anonymous
  • anonymous
Another limit question...
Mathematics
  • Stacey Warren - Expert brainly.com
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SOLVED
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katieb
  • katieb
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anonymous
  • anonymous
\[\lim_{n \rightarrow \infty}\ln\left( 1+ \frac{ 4-\sin(x) }{ n } \right)^n\]
anonymous
  • anonymous
My approach was that I raised it to the power of e and then I Just found the limit of the stuff inside. But that's as far as I got.... I see a pattern of (1+(1/x))^n which is the definition of e but I don't really know about this one...
hartnn
  • hartnn
4 -sin x or 4 - sin n ?? if its 4- sin x, then its a constant...

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anonymous
  • anonymous
Nope that is not a typo. It is indeed a constant.
hartnn
  • hartnn
cool! so you have the function of the form \((1+ax)^{1/x}\) right?
anonymous
  • anonymous
How so?
anonymous
  • anonymous
Okay well I can see it if you make a substitution.
anonymous
  • anonymous
Go on.
hartnn
  • hartnn
good, i'll tell you what we do in case of \((1+ax)^{1/x}\) -- > \((1+ax)^{1/x} = [(1+ax)^{\frac{1}{ax}}]^a\) and then use the limit formula, (if you can use) \(\lim \limits_{x\to \infty} (1+1/x)^x = e\)
anonymous
  • anonymous
Brilliant! But the limit would then be 1 not 0...
anonymous
  • anonymous
Which according to wolfram it's 0.
anonymous
  • anonymous
http://www.wolframalpha.com/input/?i=lim+n-%3E+infinity+ln%281%2B%284-sin%28x%29%29%2Fn%29%5En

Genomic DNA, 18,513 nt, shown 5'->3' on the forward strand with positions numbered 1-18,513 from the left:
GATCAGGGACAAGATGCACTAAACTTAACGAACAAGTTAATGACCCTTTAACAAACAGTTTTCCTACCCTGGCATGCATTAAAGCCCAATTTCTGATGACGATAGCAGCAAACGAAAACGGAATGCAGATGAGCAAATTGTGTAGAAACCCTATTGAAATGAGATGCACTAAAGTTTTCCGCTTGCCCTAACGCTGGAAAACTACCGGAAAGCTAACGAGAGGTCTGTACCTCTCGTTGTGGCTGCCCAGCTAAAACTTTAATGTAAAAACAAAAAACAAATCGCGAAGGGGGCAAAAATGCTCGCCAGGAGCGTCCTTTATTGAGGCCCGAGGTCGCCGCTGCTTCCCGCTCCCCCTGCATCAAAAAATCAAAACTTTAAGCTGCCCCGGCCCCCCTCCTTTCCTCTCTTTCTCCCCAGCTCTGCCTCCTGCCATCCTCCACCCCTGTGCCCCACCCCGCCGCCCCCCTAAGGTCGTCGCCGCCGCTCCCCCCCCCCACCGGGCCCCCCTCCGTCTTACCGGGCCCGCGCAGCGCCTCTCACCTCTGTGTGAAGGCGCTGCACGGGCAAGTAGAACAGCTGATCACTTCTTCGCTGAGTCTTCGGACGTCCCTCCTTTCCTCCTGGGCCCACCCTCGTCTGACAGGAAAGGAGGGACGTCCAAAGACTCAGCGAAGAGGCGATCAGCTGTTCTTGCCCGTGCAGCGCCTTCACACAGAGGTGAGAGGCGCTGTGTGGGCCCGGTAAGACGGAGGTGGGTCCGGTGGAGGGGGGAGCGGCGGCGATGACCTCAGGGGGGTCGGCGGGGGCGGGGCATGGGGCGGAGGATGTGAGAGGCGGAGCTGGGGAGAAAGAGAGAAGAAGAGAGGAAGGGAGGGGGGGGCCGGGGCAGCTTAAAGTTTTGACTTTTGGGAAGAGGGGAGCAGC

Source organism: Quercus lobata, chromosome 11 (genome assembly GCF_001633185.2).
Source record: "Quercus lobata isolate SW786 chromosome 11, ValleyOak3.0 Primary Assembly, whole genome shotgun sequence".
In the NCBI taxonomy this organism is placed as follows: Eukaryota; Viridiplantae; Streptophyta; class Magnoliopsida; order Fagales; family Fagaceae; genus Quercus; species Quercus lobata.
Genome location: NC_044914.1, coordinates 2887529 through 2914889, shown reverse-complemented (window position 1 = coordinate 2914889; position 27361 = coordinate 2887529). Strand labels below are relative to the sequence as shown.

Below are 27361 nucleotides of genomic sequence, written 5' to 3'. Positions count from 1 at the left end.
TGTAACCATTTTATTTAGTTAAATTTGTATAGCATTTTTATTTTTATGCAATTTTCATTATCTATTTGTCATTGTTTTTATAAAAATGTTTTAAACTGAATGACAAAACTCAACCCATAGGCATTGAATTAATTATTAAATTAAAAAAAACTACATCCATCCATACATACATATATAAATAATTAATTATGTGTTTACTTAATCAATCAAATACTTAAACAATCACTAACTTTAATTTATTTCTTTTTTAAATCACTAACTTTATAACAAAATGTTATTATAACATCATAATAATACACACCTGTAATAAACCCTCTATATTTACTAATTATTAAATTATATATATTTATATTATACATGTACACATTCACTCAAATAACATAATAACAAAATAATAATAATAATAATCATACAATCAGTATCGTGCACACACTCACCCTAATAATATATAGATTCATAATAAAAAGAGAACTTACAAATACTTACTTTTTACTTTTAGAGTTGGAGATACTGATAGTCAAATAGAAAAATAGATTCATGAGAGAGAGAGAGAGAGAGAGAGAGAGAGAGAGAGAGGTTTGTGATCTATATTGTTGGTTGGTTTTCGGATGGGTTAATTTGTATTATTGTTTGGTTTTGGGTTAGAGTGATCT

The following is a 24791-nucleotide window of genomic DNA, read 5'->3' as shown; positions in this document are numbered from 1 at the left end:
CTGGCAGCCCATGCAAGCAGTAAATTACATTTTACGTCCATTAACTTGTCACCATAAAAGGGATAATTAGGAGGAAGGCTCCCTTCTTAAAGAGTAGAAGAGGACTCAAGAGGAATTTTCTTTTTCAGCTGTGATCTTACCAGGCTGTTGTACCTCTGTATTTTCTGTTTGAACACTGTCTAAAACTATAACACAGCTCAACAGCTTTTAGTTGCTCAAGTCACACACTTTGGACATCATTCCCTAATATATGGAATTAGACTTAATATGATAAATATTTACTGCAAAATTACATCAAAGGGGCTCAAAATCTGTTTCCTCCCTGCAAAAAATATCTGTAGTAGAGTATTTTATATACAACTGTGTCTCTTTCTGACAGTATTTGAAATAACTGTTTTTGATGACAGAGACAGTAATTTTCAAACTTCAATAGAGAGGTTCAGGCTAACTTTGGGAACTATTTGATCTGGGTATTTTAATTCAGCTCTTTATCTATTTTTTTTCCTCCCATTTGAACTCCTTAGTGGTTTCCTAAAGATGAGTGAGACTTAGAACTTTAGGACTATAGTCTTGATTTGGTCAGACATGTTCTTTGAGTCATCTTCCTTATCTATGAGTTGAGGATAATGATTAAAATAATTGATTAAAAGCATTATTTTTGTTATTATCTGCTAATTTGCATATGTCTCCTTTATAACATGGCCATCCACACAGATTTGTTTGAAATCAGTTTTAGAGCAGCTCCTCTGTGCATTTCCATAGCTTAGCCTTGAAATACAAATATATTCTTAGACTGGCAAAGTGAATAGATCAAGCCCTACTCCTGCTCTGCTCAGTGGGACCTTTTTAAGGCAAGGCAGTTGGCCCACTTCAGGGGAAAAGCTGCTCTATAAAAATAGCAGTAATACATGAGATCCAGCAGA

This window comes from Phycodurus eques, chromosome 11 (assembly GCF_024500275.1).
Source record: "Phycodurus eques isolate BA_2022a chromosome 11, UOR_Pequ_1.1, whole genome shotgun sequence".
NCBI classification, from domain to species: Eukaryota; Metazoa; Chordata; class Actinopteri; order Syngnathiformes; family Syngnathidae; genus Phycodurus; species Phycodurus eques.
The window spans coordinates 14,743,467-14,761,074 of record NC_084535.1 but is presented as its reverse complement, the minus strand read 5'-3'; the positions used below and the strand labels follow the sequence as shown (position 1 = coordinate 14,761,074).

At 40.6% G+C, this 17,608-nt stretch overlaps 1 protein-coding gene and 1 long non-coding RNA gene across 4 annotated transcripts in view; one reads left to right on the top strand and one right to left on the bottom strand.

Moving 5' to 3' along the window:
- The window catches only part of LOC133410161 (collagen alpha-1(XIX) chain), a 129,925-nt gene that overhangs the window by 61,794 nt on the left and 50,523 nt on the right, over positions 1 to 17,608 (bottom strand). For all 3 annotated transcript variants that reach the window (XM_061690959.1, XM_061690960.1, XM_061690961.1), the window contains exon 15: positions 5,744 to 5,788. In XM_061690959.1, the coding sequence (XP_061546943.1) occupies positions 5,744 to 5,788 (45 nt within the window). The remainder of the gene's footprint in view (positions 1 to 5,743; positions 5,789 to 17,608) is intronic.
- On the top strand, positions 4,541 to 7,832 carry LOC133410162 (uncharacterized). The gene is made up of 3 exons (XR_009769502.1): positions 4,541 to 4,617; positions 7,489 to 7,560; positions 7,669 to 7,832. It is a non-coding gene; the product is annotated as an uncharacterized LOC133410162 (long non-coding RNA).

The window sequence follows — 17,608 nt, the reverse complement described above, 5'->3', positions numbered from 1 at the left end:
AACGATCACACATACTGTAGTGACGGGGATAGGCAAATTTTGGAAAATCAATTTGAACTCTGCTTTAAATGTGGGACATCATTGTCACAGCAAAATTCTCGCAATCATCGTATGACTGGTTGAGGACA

anonymous
  • anonymous
Ohh wait. I goofed. Have to take the ln of that.
anonymous
  • anonymous
ln(1) is 0. Thank you!
hartnn
  • hartnn
in the wolf, its shows ln^n
anonymous
  • anonymous
Yeah it's a notational thing. That just the inside raised to the n.
anonymous
  • anonymous
Kinda like sin^2(x) and (sin(x))^2.
hartnn
  • hartnn
okk... i thought the answer would be 4- sin x ..
anonymous
  • anonymous
Nah. It's 0.
hartnn
  • hartnn
:)
anonymous
  • anonymous
@hartnn : So I got up here.
anonymous
  • anonymous
\[\lim_{b \rightarrow 0}(1+(4-\sin(x)b)^{\frac{ 1 }{ b }}\]
anonymous
  • anonymous
Is that okay so far or am I way off?
hartnn
  • hartnn
i assume there is ln outside of that limit and you just plugged in b =1/n
anonymous
  • anonymous
Indeed sir.
hartnn
  • hartnn
yes, go on
anonymous
  • anonymous
Stuck >.< .
anonymous
  • anonymous
Like I know that should be e but I'm having trouble relating it to the definition.
hartnn
  • hartnn
whatever expression is with \(\Large 1+ ...\) that same expression should be with \(\Large \dfrac{1}{...}\) thats how I remember so we have 1+ (4-sin x)b so the fraction in the exponent should be \(\Large \dfrac{1}{(4-\sin x)b}\)
hartnn
  • hartnn
|dw:1443855809053:dw|
anonymous
  • anonymous
But the definition of e is (1+1/x)^x right? Here we have (1+(constant)b)^(1/b) . Are those equivalent?
hartnn
  • hartnn
http://www.wolframalpha.com/input/?i=lim+x-%3E+infty+%281%2Bax%29%5E%281%2F%28ax%29%29+
hartnn
  • hartnn
that will clear your doubt
anonymous
  • anonymous
Interesting. I did not know that even after 4 years of calculus and differential equations lol. I learn new things every day!
Jhannybean
  • Jhannybean
I want to learn how to solve this as well.. I get some steps but Im confused on others. :(
hartnn
  • hartnn
We take that as a formula, but its easy to prove that using L'Hopital's rule.
hartnn
  • hartnn
I will be writing out all the steps from the beginning
anonymous
  • anonymous
Yes I know we can use L'hopital's rule but for this assignment they (Other students) can't use that.
hartnn
  • hartnn
*drawing Let 4 - sin x = a , since its a constant. |dw:1443856327983:dw|
anonymous
  • anonymous
Yep I got that.
hartnn
  • hartnn
writing these steps for everyone's benefit :) |dw:1443856406335:dw|
anonymous